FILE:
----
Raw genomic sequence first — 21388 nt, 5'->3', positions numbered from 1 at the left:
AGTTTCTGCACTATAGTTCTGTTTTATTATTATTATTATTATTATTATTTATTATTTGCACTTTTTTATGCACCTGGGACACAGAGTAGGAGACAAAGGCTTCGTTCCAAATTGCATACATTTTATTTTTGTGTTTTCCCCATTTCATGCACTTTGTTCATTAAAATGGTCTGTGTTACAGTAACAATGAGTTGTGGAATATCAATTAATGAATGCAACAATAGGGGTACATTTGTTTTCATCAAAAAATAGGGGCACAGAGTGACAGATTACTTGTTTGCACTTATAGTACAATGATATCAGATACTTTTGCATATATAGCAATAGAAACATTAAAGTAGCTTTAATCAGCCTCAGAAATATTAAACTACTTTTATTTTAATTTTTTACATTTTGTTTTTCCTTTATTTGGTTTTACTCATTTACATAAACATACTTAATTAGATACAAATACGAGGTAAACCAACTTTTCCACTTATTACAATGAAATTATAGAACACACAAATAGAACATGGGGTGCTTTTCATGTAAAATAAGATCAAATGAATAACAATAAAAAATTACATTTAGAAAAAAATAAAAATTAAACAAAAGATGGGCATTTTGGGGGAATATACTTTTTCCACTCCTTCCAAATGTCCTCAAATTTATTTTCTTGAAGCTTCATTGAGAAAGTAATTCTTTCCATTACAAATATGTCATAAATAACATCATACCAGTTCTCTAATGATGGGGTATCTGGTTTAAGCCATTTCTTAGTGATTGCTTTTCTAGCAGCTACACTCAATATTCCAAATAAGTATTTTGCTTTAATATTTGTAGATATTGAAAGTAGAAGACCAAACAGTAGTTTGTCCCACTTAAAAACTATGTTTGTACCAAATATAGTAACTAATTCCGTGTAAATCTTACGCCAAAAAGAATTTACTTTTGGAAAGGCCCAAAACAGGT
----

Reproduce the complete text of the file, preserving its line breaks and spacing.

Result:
Raw genomic sequence first — 21388 nt, 5'->3', positions numbered from 1 at the left:
AGTTTCTGCACTATAGTTCTGTTTTATTATTATTATTATTATTATTATTTATTATTTGCACTTTTTTATGCACCTGGGACACAGAGTAGGAGACAAAGGCTTCGTTCCAAATTGCATACATTTTATTTTTGTGTTTTCCCCATTTCATGCACTTTGTTCATTAAAATGGTCTGTGTTACAGTAACAATGAGTTGTGGAATATCAATTAATGAATGCAACAATAGGGGTACATTTGTTTTCATCAAAAAATAGGGGCACAGAGTGACAGATTACTTGTTTGCACTTATAGTACAATGATATCAGATACTTTTGCATATATAGCAATAGAAACATTAAAGTAGCTTTAATCAGCCTCAGAAATATTAAACTACTTTTATTTTAATTTTTTACATTTTGTTTTTCCTTTATTTGGTTTTACTCATTTACATAAACATACTTAATTAGATACAAATACGAGGTAAACCAACTTTTCCACTTATTACAATGAAATTATAGAACACACAAATAGAACATGGGGTGCTTTTCATGTAAAATAAGATCAAATGAATAACAATAAAAAATTACATTTAGAAAAAAATAAAAATTAAACAAAAGATGGGCATTTTGGGGGAATATACTTTTTCCACTCCTTCCAAATGTCCTCAAATTTATTTTCTTGAAGCTTCATTGAGAAAGTAATTCTTTCCATTACAAATATGTCATAAATAACATCATACCAGTTCTCTAATGATGGGGTATCTGGTTTAAGCCATTTCTTAGTGATTGCTTTTCTAGCAGCTACACTCAATATTCCAAATAAGTATTTTGCTTTAATATTTGTAGATATTGAAAGTAGAAGACCAAACAGTAGTTTGTCCCACTTAAAAACTATGTTTGTACCAAATATAGTAACTAATTCCGTGTAAATCTTACGCCAAAAAGAATTTACTTTTGGAAAGGCCCAAAACAGGT